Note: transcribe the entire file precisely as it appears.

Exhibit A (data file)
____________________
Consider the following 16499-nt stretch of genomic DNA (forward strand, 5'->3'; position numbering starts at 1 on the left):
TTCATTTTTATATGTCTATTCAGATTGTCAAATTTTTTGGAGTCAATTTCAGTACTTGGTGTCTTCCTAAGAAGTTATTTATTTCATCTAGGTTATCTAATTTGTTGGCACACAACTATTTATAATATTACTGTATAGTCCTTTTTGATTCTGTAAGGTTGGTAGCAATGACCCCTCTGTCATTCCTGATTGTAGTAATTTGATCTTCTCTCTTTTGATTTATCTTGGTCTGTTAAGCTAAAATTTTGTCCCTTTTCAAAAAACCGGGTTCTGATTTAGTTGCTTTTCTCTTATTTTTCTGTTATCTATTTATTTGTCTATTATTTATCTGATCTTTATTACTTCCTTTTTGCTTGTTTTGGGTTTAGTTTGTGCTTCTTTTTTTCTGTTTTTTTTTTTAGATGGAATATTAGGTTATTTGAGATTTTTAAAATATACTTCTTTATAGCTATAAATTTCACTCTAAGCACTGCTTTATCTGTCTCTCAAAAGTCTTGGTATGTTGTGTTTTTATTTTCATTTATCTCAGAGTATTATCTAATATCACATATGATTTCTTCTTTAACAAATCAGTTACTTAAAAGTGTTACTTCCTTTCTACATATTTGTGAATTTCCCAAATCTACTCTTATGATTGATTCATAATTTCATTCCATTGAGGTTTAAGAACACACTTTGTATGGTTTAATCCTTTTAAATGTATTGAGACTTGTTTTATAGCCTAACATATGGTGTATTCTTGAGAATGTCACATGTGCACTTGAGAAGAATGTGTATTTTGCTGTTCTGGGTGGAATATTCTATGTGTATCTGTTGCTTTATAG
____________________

Consider the following 16499-nt stretch of genomic DNA (forward strand, 5'->3'; position numbering starts at 1 on the left):
TTCATTTTTATATGTCTATTCAGATTGTCAAATTTTTTGGAGTCAATTTCAGTACTTGGTGTCTTCCTAAGAAGTTATTTATTTCATCTAGGTTATCTAATTTGTTGGCACACAACTATTTATAATATTACTGTATAGTCCTTTTTGATTCTGTAAGGTTGGTAGCAATGACCCCTCTGTCATTCCTGATTGTAGTAATTTGATCTTCTCTCTTTTGATTTATCTTGGTCTGTTAAGCTAAAATTTTGTCCCTTTTCAAAAAACCGGGTTCTGATTTAGTTGCTTTTCTCTTATTTTTCTGTTATCTATTTATTTGTCTATTATTTATCTGATCTTTATTACTTCCTTTTTGCTTGTTTTGGGTTTAGTTTGTGCTTCTTTTTTTCTGTTTTTTTTTTTAGATGGAATATTAGGTTATTTGAGATTTTTAAAATATACTTCTTTATAGCTATAAATTTCACTCTAAGCACTGCTTTATCTGTCTCTCAAAAGTCTTGGTATGTTGTGTTTTTATTTTCATTTATCTCAGAGTATTATCTAATATCACATATGATTTCTTCTTTAACAAATCAGTTACTTAAAAGTGTTACTTCCTTTCTACATATTTGTGAATTTCCCAAATCTACTCTTATGATTGATTCATAATTTCATTCCATTGAGGTTTAAGAACACACTTTGTATGGTTTAATCCTTTTAAATGTATTGAGACTTGTTTTATAGCCTAACATATGGTGTATTCTTGAGAATGTCACATGTGCACTTGAGAAGAATGTGTATTTTGCTGTTCTGGGTGGAATATTCTATGTGTATCTGTTGCTTTATAG